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Author Topic: Hashes are random, what if?  (Read 863 times)
Artlav
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June 16, 2011, 08:42:46 AM
 #1

This probably belongs to development forum, but lots have changed here over the last year apparently...
Two questions about network logic.

Can anyone explain to me why this scenario cannot happen:
The hashes are practically random, for every block there is 32 bit of nonce and 32bit of timestamp.
Can it happen so that none of 18446744073709551616 hashes that would be generateable from this set of variables would be below the target?
It sounds like a freak of luck for that to happen, is this considered or is deemed too unlikely?


Second, in practical terms, does this put a limit on generation rate at roughly 4.2 Ghash/s?
Once all the nonce is tried, the timestamp must be incremented, but a second is not done yet.

With network rate of ~10Thash/s, does that mean that there is a lot of redundant tries?
With deviation in time spread about +-5 minutes that's still 600 possible sets of 4.2 Ghash/sec domains, naturally with lots of repeats.
What have i missed?
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willphase
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June 16, 2011, 08:45:45 AM
 #2

there is always a solution to the hash, it's a characteristic of the algorithm used.

Will

Artlav
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June 16, 2011, 09:07:04 AM
 #3

Ok, then what about the times and rate limits?
kuloch
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June 16, 2011, 09:24:10 AM
 #4

I have not yet received an answer to my own question thread (which would allow me to answer with more certainty).  However, I think I have a bit of a grasp on how it works.  Just take what I say with the appropriate grain of salt.

The contents of the block that you are trying to hash (below the target difficulty) is constantly changing, with every new transaction and/or block that is validated.  So even under the (highly unlikely, I think) possibility that some static block text does *not* have any hash value that would match the current difficulty, your miner will update it with the current information as it comes in through the peer network.

So it is not possible to get "stuck" forever.  It is, however, highly possible for you to never (or not for a long time, at least) be the lucky one to find a current hash and get it published before someone else does.

Regarding your second question, there is likely to be a *lot* of redundancy across the entire BitCoin network, given the nature of brute forcing hashes.  Although I would expect that mining pool servers try to minimize redundancy within their own pool.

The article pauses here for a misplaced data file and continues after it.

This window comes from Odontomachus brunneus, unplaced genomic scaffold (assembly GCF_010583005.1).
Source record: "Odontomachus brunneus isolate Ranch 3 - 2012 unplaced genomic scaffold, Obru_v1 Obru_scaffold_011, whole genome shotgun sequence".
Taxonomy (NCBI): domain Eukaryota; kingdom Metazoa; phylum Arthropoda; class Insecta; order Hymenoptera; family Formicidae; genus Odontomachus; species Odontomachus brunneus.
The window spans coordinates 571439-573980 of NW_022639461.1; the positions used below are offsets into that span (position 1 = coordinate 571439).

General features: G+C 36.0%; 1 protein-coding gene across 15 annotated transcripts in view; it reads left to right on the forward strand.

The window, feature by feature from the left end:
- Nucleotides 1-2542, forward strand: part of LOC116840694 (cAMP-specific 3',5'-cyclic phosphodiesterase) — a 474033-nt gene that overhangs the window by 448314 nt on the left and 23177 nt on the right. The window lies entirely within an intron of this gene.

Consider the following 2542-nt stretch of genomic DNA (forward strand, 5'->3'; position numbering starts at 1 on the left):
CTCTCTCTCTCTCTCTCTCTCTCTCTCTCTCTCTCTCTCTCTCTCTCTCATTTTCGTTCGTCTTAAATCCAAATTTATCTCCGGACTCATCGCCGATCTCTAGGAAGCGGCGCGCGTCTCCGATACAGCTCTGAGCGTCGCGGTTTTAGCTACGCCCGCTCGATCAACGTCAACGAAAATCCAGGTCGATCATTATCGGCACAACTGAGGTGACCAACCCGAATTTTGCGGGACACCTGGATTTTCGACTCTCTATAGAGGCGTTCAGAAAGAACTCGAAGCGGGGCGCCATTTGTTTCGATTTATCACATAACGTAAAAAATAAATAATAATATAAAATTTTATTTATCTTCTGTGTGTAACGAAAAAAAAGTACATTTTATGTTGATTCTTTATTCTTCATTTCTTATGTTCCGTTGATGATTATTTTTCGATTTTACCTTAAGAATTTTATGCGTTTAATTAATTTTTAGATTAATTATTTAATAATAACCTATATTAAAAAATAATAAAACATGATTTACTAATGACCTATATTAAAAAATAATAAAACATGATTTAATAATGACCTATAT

I'm not quite sure what format BitCoin uses for its timestamps, but most computers use milliseconds (since the Unix epoch) rather than seconds.  Either way, I don't think this matters.  Even if a given mining pool some day has the computational resources to calculate all possible nonce hashes (which would be practically guaranteed to find a hit), everything suddenly changes as soon as the pool server receives a publication of a new block or transaction.

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willphase
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June 16, 2011, 09:32:57 AM
 #5

I have not yet received an answer to my own question thread (which would allow me to answer with more certainty).  However, I think I have a bit of a grasp on how it works.  Just take what I say with the appropriate grain of salt.

The contents of the block that you are trying to hash (below the target difficulty) is constantly changing, with every new transaction and/or block that is validated.  So even under the (highly unlikely, I think) possibility that some static block text does *not* have any hash value that would match the current difficulty, your miner will update it with the current information as it comes in through the peer network.

So it is not possible to get "stuck" forever.  It is, however, highly possible for you to never (or not for a long time, at least) be the lucky one to find a current hash and get it published before someone else does.

this is correct. I'll have a look at your question thread now...

Will

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June 16, 2011, 06:54:45 PM
 #6

There's also an extraNonce in the generation transaction.

Comepradz
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June 16, 2011, 07:05:18 PM
 #7

Could you explain more about extraNonce?  Undecided

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theymos
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June 16, 2011, 07:20:39 PM
 #8

extraNonce is a number stored in the generation transaction. Whenever it's updated, you get a new Merkle root in the header. It's incremented every time the regular nonce overflows.

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Comepradz
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June 17, 2011, 06:16:33 AM
 #9

So from what we discussed, the first scenario is "unlikely" to happen because there are 2^96 (or 79228162514264337593543950336) possible hash take from 32 bit Nonce + 32 bit extraNonce + 32 bit timestamp. And if bitcoin really uses unix timestamp format, it will not limit hash generation at roughly 4.2 GHash/s, it is likely be limited at (2^96)/1000 or approximately 79.23 YottaHash/s, and it is a waaay bigger than our current capacity.

Correct me if I'm wrong Grin

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theymos
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June 17, 2011, 06:32:43 AM
 #10

extraNonce is variable-length, so the number of unique blocks is almost endless.

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